Signal-to-Noise Ratio

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Site News

Non-cached site traffic still increasing

Stats chart for Tux Machines

Tux Machines has been my favourite GNU/Linux news site since I first discovered it around 2005. I publicly recommended Tux Machines for several years. Susan knew how to select important stories and she contributed objective articles of her own.

Running Tux Machines

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Site News

Roy Schestowitz

TUX Machines has become an integral part of our life right here in this humble home. It's a rewarding experience but also a demanding experience. I personally write my articles in the lounge (which is no 'press room') and it requires many hours of digging and researching news. In Tux Machines, unlike in Techrights for example, it's mostly about finding news of high relevance and importance, and finding them fast! Timing counts. We don't want readers to waste their time wading/going through irrelevant, unimportant and out-of-date reports.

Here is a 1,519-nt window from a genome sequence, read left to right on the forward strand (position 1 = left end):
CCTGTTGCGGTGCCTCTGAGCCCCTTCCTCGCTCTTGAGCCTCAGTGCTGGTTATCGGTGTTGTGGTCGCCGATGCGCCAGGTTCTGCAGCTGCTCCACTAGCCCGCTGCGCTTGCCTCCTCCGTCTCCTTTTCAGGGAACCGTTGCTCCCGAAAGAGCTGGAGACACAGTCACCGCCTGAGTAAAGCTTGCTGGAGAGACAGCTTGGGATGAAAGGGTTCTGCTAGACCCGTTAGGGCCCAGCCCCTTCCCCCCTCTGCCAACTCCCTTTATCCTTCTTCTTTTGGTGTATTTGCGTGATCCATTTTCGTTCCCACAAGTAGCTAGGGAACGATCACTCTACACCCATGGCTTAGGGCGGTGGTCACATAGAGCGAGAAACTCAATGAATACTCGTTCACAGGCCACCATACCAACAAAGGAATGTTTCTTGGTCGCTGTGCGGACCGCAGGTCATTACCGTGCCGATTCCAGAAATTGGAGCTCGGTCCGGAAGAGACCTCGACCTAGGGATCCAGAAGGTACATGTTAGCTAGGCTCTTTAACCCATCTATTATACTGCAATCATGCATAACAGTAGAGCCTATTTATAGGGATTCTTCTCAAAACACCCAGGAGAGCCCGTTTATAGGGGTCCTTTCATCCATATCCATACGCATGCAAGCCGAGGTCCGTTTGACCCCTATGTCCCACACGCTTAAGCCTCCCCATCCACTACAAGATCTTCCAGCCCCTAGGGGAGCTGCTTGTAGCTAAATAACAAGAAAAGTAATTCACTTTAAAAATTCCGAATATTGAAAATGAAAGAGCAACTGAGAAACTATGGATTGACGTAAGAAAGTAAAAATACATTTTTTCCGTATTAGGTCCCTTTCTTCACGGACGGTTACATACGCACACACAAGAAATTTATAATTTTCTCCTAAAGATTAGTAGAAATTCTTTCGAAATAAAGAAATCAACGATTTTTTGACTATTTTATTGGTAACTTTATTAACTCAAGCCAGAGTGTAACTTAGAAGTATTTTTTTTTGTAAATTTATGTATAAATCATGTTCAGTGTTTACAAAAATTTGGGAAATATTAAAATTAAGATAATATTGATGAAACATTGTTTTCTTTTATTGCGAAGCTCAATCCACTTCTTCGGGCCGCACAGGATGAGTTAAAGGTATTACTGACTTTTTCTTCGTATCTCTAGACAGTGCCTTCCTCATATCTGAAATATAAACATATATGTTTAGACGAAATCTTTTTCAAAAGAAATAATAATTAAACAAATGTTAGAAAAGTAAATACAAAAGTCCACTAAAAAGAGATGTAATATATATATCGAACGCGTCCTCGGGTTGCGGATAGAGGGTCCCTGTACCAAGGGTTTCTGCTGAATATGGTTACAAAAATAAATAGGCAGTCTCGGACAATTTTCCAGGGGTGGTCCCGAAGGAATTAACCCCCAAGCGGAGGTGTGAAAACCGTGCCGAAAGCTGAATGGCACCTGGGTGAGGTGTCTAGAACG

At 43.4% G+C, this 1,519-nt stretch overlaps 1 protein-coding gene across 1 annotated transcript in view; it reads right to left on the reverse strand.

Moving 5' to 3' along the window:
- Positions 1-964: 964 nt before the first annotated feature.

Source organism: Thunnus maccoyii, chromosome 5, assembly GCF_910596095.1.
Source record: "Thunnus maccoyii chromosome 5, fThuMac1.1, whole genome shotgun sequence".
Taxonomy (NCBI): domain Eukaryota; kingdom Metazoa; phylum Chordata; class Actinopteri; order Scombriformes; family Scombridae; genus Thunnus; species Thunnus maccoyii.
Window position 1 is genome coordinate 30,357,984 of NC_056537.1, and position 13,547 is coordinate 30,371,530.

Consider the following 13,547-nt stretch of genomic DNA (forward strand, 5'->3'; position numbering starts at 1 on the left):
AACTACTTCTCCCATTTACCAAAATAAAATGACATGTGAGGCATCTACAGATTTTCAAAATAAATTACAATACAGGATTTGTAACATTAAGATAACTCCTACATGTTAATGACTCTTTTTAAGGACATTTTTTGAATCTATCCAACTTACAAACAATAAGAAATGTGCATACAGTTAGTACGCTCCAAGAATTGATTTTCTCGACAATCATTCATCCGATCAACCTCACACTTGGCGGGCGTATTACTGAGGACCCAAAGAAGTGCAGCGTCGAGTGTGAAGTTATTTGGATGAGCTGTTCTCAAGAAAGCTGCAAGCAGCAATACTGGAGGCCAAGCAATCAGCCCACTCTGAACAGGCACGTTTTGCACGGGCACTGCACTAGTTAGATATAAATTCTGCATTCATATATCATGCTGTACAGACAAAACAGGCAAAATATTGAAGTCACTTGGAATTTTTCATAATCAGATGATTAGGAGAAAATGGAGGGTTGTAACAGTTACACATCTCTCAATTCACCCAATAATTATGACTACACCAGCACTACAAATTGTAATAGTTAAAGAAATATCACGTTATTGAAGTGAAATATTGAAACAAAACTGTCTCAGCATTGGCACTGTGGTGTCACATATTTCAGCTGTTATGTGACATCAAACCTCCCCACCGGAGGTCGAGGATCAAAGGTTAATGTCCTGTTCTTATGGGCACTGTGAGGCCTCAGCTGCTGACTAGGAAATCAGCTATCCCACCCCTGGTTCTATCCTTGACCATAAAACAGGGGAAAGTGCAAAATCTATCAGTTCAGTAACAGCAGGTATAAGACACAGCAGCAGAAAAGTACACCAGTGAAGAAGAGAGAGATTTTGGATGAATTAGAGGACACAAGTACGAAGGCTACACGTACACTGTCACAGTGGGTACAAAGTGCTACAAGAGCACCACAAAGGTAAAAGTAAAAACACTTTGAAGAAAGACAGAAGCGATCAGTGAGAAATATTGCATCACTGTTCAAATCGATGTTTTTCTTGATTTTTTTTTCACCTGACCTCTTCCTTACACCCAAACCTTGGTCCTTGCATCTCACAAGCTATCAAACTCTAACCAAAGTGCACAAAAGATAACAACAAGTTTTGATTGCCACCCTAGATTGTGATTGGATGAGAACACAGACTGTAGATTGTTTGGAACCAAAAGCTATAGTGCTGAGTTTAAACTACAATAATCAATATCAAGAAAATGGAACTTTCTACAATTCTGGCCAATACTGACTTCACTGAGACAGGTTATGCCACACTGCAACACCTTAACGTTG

24/7 coverage of news is easy for us. Rianne works mostly at daytime, whereas I usually work at nights (customers are mostly government/public sector and they require 24/7 coverage). When Rianne is working I take over the responsibilities at Tux Machines and vice versa. We swap responsibilities like this when it comes to housework as well; we work out together when we are out of the house (also separately in terms of gym sections, e.g. cardiovascular/weights). This week we go to yoga classes as much as 5 times, but we usually just to Town for other facilities like pool, table tennis, sauna (men and women separately), gym, etc. This is our main escape from Tux Machines; given Wi-Fi (scarce coverage but definitely existent in Manchester City Centre), we sometimes update Tux Machines while out of the house as well.

The site forums are now open for participation and every registered member can add blog posts and push them to the front page (now that we've got the spam epidemic under control). Please do consider participating. This week, as in previous weeks, we are seeing a ~10% growth in traffic (week-to-week), perhaps owing to the slight redesign, loading speeds (Varnish cache), and very frequent updates. We check for news once in a few hours in order to keep abreast of breaking events.

Running Tux Machines will hopefully become more of a community effort over time. Anyone who is logged in can now submit stories. Unless this gets abused by spammers, we will keep it that way.